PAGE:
Thru July 30th: “Sachsenhausen Concentration Camp” – Dr. Astrid Ley, research associate and Deputy Head of Sachsenhausen Memorial and Museum, in Oranienburg, Germany, recently spent four weeks working with HMH’s Curatorial Department during a travel extension of her research fellowship at the Harry Ransom Center in Austin. Dr. Ley’s principal research is medicine under National Socialism and medical care in concentration camps, recently focusing on “inmate doctors” in the camps. While in Houston, Dr. Ley curated an 8-panel exhibition titled “Sachsenhausen Concentration Camp” on display through July 30th. Sachsenhausen was one of the biggest concentration camps within German borders. More than 200,000 men and women from the whole of Europe were imprisoned there and tens of thousands of them did not survive. Don’t miss this unique and compelling exhibition in the library providing an overview of the camps history between 1935 and 1945.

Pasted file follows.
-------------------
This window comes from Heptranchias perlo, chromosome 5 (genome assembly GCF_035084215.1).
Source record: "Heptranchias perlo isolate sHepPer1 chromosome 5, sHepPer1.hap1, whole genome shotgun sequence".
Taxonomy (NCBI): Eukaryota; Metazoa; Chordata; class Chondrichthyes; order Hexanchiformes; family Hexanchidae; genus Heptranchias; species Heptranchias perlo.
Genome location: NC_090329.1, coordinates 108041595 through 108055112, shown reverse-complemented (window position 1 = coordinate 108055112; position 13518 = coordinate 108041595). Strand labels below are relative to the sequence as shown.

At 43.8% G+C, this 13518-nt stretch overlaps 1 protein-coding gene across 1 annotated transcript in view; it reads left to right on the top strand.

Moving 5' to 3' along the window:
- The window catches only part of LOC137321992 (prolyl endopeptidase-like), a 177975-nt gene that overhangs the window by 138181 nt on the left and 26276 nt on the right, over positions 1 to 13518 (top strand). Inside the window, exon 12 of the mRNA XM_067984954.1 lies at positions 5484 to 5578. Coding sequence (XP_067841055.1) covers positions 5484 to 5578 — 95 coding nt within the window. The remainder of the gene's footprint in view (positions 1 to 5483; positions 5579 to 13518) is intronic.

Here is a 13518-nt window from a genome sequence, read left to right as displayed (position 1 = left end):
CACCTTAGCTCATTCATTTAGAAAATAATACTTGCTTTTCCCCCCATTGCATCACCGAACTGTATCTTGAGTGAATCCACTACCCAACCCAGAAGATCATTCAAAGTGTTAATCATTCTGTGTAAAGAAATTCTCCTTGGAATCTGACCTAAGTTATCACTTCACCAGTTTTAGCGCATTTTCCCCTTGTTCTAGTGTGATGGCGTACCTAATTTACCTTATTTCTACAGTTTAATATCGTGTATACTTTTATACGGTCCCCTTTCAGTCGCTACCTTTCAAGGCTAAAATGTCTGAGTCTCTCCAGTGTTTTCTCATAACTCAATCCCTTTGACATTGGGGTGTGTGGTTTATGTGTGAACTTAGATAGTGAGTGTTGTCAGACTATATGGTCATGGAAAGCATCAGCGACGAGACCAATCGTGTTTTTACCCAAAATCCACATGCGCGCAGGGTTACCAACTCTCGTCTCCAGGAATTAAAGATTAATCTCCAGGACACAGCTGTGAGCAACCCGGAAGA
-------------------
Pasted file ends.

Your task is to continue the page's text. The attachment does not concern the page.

for more information, see www.hmh.org or call (713) 942-8000
Houston Museum of Natural Science (One Hermann Circle Drive – Hermann Park)
Hall of Ancient Egypt – Safely ensconced in the Sahara desert, and drawing its lifeblood form the River Nile, ancient Egyptian civilization flourished for more than three millennia. A quintessential example of what archaeologists call a primary civilization, “ancient Egypt did not rely on inspiration from others to develop its own architecture, writing and religion – all of Egyptian culture was developed “in house”. The themes of writing, religion, natural resources and – of course – mummification will be explored in this new permanent exhibition hall. Ever since the late 18th century, the Western world has been exploring Egypt. This hall will present artifacts collected during these early days of investigations, and will also compare old-style archaeology with 21st century approaches, such as using satellite imagery and remote sensing to locate and map ancient settlements. The Museum’s own mummy, Ankh Hap, will be moved to this new hall.